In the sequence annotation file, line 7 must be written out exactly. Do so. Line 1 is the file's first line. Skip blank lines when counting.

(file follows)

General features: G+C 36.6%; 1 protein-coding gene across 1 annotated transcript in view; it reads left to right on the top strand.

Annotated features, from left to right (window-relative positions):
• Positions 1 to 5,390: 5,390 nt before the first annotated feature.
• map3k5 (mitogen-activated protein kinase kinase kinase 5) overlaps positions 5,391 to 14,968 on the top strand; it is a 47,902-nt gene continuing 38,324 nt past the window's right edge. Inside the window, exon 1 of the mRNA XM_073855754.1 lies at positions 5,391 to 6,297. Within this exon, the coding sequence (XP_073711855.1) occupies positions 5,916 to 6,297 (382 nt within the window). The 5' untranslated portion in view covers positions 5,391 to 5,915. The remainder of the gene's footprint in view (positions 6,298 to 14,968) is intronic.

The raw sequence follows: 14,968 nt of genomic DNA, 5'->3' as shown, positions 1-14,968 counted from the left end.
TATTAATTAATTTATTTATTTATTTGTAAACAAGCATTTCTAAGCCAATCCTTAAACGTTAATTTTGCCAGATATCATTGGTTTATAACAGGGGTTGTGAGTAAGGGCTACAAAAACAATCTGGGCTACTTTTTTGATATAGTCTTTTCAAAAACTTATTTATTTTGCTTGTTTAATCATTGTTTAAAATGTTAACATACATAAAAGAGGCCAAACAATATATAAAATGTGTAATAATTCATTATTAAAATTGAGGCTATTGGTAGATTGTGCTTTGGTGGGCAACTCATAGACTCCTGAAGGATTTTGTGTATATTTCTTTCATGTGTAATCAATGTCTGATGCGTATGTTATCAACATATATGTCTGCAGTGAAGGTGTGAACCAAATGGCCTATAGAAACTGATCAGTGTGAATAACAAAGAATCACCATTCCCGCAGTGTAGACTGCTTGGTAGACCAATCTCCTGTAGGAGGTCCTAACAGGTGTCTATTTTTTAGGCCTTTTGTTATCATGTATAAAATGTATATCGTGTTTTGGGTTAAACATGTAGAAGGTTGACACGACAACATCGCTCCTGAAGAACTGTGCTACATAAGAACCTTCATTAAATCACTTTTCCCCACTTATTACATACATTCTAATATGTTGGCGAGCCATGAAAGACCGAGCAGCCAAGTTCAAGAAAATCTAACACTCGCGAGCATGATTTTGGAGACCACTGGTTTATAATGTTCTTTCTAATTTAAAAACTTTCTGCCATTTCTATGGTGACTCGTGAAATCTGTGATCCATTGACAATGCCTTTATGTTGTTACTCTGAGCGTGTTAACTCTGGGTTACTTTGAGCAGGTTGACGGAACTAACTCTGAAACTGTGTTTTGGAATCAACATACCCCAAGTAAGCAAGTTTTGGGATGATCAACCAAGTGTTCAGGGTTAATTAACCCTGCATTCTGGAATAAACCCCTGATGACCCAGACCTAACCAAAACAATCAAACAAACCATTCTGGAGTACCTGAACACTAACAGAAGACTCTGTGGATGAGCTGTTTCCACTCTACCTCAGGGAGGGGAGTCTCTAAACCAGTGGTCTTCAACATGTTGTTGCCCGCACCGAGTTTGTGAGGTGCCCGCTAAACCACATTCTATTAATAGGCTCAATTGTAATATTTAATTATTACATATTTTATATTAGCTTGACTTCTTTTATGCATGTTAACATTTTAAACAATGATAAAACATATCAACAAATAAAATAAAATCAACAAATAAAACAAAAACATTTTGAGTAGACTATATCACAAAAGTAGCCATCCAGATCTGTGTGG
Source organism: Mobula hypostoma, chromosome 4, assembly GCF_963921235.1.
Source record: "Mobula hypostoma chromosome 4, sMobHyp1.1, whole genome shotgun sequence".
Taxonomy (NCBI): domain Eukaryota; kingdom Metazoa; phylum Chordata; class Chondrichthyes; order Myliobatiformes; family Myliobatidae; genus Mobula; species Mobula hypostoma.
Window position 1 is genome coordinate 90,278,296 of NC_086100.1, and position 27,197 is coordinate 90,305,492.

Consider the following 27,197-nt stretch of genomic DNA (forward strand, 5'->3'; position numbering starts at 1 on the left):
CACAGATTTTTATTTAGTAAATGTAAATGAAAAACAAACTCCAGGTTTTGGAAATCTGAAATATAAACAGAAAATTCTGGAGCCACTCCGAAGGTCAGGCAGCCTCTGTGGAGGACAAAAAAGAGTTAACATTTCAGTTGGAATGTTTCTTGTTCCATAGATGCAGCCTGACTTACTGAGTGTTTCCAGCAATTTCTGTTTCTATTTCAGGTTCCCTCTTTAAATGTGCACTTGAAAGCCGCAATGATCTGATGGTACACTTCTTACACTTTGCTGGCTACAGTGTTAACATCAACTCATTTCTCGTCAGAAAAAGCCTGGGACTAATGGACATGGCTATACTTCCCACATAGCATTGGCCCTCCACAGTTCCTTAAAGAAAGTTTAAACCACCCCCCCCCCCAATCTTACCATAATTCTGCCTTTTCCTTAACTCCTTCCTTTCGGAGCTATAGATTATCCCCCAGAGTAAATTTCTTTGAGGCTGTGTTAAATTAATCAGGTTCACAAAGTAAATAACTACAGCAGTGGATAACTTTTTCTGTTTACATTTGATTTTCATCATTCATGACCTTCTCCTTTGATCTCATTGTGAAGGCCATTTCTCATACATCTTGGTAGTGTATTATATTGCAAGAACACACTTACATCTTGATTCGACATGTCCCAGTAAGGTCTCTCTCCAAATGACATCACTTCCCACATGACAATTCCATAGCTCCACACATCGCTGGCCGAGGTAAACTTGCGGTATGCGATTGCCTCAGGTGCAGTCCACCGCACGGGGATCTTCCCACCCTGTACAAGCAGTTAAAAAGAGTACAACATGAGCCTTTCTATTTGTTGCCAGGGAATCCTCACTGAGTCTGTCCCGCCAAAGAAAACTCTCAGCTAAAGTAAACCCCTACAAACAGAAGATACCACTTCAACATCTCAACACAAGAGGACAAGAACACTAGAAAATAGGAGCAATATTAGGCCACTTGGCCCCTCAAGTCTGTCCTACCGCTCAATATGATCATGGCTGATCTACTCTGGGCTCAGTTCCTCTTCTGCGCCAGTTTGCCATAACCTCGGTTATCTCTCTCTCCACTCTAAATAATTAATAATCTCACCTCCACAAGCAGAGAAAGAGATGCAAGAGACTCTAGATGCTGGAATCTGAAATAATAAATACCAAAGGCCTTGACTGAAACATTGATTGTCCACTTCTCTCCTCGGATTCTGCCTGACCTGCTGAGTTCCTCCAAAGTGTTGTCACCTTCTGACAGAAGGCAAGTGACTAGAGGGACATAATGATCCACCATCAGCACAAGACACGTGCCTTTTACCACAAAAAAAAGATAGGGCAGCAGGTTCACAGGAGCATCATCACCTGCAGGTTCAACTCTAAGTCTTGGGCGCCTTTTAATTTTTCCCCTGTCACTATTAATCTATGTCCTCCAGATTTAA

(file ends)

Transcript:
Source organism: Mobula hypostoma, chromosome 4, assembly GCF_963921235.1.